Hold You – a poem for Rosie
Website launch day! Welcome! Here it is. Pages with words about stuff I’ve done and stuff I’m doing. And blogs! Oh yes, blogs. Brilliant, beautiful, lush blogs…maybe…possibly…I don’t know! Never done my own blog before. I promise stories from under my hat. To keep your glass filled with opinions. Share creative and cultural chat. Tall tales from the personal archive. Views, news and utterly stupid nonsense. You gotta laugh, right?
But maybe not today.
Why start here? 21st January. Why those pictures and the poetry audio? I want to explain the impetus behind the blog: learning from grief. This post has been 10years in the making. A decade ago, on this day, my world changed.
2011: my world changed
An early morning phone call dragged me into work. I should have been at home looking after my son. But a building I was responsible for had suffered an arson attack. A hostel, for 16-25year olds. 48 of them had been made homeless…again. The first time, they had been promised the chance of a better life at our place. A temporary roof on the way to a proper home. Instead it became a sea of flames and smoke. As they ran to the safety of second-time homelessness, they watched everything they owned burn.
I organised my team to find them emergency places to stay. No one had rehoused nigh-on 50 young people in just a few hours before. We had to buy them clothes. Manage an intrusive police investigation. Respond to enquiries from the fire service. Wipe away charcoal and tears. I just kept thinking: “thank fuck no one died”.
Hell of a day, huh? Tough. Manic. Emotional. All of that. Then, around 4pm, I got a call. News. About my cousin. Rosie. And then that word. Murdered.
My head is screaming: “No one died!” I’d spent the day saving people from tragedy. Yet lost a person who mattered more than almost anyone. In a way, I’ve been coming to terms with that moment ever since.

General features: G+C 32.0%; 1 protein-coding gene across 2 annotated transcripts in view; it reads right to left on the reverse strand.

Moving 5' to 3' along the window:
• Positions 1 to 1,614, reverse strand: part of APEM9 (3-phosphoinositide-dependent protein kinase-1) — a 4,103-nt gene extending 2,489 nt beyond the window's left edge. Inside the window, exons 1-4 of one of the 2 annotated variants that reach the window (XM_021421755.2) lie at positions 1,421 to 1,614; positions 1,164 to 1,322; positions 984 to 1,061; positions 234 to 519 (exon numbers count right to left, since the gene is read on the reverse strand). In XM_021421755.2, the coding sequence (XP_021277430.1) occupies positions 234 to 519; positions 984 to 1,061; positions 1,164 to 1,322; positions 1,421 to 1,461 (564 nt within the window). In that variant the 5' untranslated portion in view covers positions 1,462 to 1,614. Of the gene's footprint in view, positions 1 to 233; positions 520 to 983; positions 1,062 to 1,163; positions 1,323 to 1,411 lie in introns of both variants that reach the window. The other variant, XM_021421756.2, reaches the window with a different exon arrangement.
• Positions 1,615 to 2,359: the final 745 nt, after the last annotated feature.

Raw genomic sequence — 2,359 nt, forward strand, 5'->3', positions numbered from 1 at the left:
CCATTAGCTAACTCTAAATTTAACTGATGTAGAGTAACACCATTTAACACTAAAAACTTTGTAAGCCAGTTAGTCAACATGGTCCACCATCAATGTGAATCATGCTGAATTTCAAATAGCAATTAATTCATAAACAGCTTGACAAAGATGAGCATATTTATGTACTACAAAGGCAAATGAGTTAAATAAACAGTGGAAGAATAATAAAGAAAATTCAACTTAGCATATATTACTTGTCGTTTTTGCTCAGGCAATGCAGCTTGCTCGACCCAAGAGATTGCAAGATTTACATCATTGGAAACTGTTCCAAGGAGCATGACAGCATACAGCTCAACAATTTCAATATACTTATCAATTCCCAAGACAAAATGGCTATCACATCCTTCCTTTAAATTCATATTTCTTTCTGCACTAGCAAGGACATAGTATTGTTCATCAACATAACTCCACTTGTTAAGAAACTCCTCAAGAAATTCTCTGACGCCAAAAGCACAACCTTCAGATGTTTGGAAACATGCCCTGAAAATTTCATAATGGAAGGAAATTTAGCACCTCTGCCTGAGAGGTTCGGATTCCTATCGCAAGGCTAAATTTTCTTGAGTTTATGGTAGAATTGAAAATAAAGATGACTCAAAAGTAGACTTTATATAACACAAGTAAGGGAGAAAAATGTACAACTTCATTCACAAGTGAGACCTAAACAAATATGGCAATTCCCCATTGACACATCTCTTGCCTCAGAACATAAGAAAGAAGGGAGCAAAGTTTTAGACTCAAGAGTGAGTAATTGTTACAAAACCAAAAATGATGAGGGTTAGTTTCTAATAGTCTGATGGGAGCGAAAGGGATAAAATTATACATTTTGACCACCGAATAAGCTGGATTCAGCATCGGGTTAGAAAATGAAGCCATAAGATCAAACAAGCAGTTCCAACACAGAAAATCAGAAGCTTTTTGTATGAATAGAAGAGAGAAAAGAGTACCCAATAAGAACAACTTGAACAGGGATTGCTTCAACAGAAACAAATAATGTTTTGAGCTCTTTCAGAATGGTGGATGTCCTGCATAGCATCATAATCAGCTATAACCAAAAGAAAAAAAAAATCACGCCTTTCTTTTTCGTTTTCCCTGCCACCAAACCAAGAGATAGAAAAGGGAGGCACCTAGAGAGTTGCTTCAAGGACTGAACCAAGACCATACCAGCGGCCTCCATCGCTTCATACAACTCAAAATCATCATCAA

We call it loss. Of course we do. That’s what grief feels like. At the start. A limb, or a piece of your brain, has gone missing. But Rosie wasn’t lost. She was ripped from the world. And in the decade that followed the knowledge of that has helped me understand that “losing” her gave me something. A weight, a hollow aching space, that I never wanted but have to carry. Everyday. Everywhere.
What self-respecting brand new blogger would try to persuade an audience to follow them with a story like this?! Well, its January 2021. The back end of a year of loss. Lost people. Lost jobs. Lost faith in politicians, if we ever had any in the first place.
2021: the world changed for everyone
So many have had so much ripped from them during the Covid crisis that it is hard to know how we will get through this. Feels as if I’m writing this during lockdown 4593. I’ve lost count of the conversations with pals who are finding this time round harder. Like last time the needle was jumping on the record, now it is scratching a brutal new groove.